Promising not to sack your manager even if he gets the club relegated from the Premier League might not appear to be the most positive way of announcing a new appointment, although presumably Dave Whelan meant well.
Roberto Martinez was equally pragmatic on the eve of the new season as he assessed the challenge he faced after accepting Whelan's invitation to leave behind Championship football at Swansea and take over from Steve Bruce at Wigan.
The Spaniard was holding court with a handful of journalists at the newly renamed DW Stadium when his usually sunny demeanour turned markedly downbeat. Heskey. Mido. Zaki. Valencia. Cattermole. Palacios. He reeled off the names like the loss of each one was striking a mortal blow to Wigan's hopes of extending their stay in the top-flight to a sixth year.
"It doesn't get any harder than this," said Martinez. "In any club if you lose the principal players it's going to take you time to get over that. But only through the tough times can you grow and get to the next level. It doesn't matter how tough the challenge is, you need to find a way to compete on the pitch and stay in the Premier League. Unless we do that nobody at Wigan will be happy."
How incongruous those words seemed in the wake of Wigan's 3-1 win over Chelsea on Saturday. What was most surprising of all about their first victory over a 'big four' team wasn't so much that it took 35 games to happen, but the ease with which Wigan contained their opponents and scored three goals. For that Martinez deserves a great credit for guiding them through what has undoubtedly been a difficult start to the season.
Wigan have, as their new boss has been at pains to point out for some time now, faced five of last season's top-six in their opening seven games. Thumping defeats to Manchester United and Arsenal might have knocked the stuffing out of lesser sides, but victory over Chelsea has put a whole different complexion of matters in this part of Lancashire.
Nine points from seven games now looks very respectable in the circumstances, especially when you consider that Hull, Burnley, Portsmouth, Fulham and Sunderland are among their opponents in the next block of seven. So has the loss of those players really been as bad as Martinez lamented in the summer?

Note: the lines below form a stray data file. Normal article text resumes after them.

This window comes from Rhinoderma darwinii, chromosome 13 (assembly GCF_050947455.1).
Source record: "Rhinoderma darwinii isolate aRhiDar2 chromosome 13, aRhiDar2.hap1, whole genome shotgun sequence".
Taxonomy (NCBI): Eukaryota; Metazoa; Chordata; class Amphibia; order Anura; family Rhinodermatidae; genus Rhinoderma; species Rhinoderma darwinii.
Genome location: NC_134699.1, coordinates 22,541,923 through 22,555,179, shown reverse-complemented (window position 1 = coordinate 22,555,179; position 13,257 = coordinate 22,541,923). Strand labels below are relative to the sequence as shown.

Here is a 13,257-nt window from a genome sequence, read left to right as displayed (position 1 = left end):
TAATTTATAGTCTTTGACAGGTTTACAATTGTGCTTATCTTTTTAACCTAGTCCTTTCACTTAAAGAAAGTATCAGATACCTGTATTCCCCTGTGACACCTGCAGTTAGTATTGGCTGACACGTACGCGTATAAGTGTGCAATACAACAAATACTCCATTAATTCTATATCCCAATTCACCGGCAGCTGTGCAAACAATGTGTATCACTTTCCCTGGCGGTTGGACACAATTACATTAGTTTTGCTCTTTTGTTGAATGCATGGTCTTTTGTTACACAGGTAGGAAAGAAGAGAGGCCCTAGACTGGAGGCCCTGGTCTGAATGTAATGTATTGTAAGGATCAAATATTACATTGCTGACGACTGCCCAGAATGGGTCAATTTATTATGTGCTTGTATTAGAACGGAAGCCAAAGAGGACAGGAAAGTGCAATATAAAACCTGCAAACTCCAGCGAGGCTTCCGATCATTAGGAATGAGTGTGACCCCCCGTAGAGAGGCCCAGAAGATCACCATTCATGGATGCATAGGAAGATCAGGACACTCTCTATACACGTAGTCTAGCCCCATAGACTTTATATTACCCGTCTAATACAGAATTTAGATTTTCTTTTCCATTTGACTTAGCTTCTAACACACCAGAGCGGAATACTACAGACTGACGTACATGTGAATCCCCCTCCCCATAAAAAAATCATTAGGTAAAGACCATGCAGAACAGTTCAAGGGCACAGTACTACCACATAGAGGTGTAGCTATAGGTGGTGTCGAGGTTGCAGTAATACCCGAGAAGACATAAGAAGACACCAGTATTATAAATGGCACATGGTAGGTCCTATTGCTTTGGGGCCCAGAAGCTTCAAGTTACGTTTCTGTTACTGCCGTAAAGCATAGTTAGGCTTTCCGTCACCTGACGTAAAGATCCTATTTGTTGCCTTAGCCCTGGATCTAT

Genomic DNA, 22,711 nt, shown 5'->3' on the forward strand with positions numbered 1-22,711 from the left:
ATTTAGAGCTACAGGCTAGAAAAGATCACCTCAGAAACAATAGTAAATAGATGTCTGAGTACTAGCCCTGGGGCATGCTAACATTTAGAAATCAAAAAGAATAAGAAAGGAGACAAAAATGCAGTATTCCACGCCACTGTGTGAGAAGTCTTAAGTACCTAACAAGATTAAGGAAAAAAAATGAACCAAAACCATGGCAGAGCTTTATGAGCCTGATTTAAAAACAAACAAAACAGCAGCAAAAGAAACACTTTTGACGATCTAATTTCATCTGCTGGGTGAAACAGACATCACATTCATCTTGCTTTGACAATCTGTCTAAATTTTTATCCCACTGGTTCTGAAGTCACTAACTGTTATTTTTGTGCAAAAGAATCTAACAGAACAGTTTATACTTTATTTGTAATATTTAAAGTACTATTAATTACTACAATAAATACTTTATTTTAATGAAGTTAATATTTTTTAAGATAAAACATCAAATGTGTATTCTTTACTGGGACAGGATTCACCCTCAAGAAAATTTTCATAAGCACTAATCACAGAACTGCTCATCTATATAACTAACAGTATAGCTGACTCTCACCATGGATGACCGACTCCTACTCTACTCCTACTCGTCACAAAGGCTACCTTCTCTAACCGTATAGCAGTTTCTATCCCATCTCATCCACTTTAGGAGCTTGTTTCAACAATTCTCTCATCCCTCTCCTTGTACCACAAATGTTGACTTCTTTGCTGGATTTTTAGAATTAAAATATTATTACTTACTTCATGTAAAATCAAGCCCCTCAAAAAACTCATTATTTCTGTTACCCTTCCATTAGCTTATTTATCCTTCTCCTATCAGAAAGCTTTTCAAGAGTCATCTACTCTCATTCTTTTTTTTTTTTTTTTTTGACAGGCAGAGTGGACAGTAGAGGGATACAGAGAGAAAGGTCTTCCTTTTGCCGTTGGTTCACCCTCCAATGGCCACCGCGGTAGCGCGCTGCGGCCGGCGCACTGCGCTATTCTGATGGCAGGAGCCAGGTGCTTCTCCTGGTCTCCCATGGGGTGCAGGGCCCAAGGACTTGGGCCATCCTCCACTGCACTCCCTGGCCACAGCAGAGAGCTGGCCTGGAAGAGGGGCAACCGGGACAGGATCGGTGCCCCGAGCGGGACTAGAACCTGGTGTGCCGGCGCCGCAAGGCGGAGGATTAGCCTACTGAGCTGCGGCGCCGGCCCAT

Although Emile Heskey has hardly set the world alight since moving to Aston Villa in the January transfer window, his departure undoubtedly hit Wigan hard as they won only three of their final 18 Premier League games. Another reason for that was Amr Zaki's failure to reproduce his early-season fireworks, although contrary to what Martinez might think, Mido's contribution was limited, with an equalising penalty against Liverpool the high point of his spell on loan.
It becomes more evident when you compare it to the current form of Hugo Rodallega. The Colombia striker was used sparingly after his £4.5 million move from Mexican football in January, but drew on the experience to adapt to the English game and has emerged a different player this season.
Quick and strong, he was deployed in a wider role on Saturday to accommodate Jason Scotland's first Premier League start and was a real handful for the Chelsea defence long before he won the penalty that saw Petr Cech sent off and brought his third goal of the season.
Charles N'Zogbia is offering an equal threat on the opposite flank and, at £6 million, represents good business as a replacement for Antonio Valencia. Wigan knew they simply couldn't stand in Valencia's way of joining Manchester United, nor turn down the £18 million on offer, but N'Zogbia's performances have certainly helped to soften the blow of losing the Ecuador winger.
Just as Steve Bruce benefitted from his predecessor Paul Jewell's work in spotting Valencia at the last World Cup and bringing him to England on loan, so Martinez has reaped the rewards of Bruce's hard work in pursuing a deal for Hendry Thomas.
Many felt Wilson Palacios would leave the biggest gap of all when, like Valencia, he was allowed to join a bigger club for a big fee, but his Honduras team-mate Thomas has rolled off the production line and seems to be a perfect replacement.
With midfielder Mohamed Diame, signed from Rayo Vallecano in August, coming in alongside him to provide more than adequate cover for the departed Lee Cattermole, Whelan has every reason to feel that has done very well in banking nearly £40 million for the lot while spending little more than £10 milliion in the summer. He has also seen his gamble of bringing in Martinez from the Championship pay off so far, with the Spaniard determined to stick to his principles of playing passing football even if it means going the same way as West Brom last season.
The two men have stayed friends since Whelan brought Martinez to Wigan's old Springfield Park ground from Real Zaragoza 14 years ago as one of his 'Three Amigos'. Martinez reminisced in the summer about his days living with Jesus Seba and Isidro Diaz in a semi-detached house in Poolstock Lane, just a couple of miles from where Whelan was to build his £30 million new stadium for the club, and his admiration for the chairman's vision and success was clear to see.
Whelan, in turn, holds Martinez in genuine affection and you can well believe him when he says the new manager will keep his job irrespective of what happens this season. At this rate he doesn't have to worry.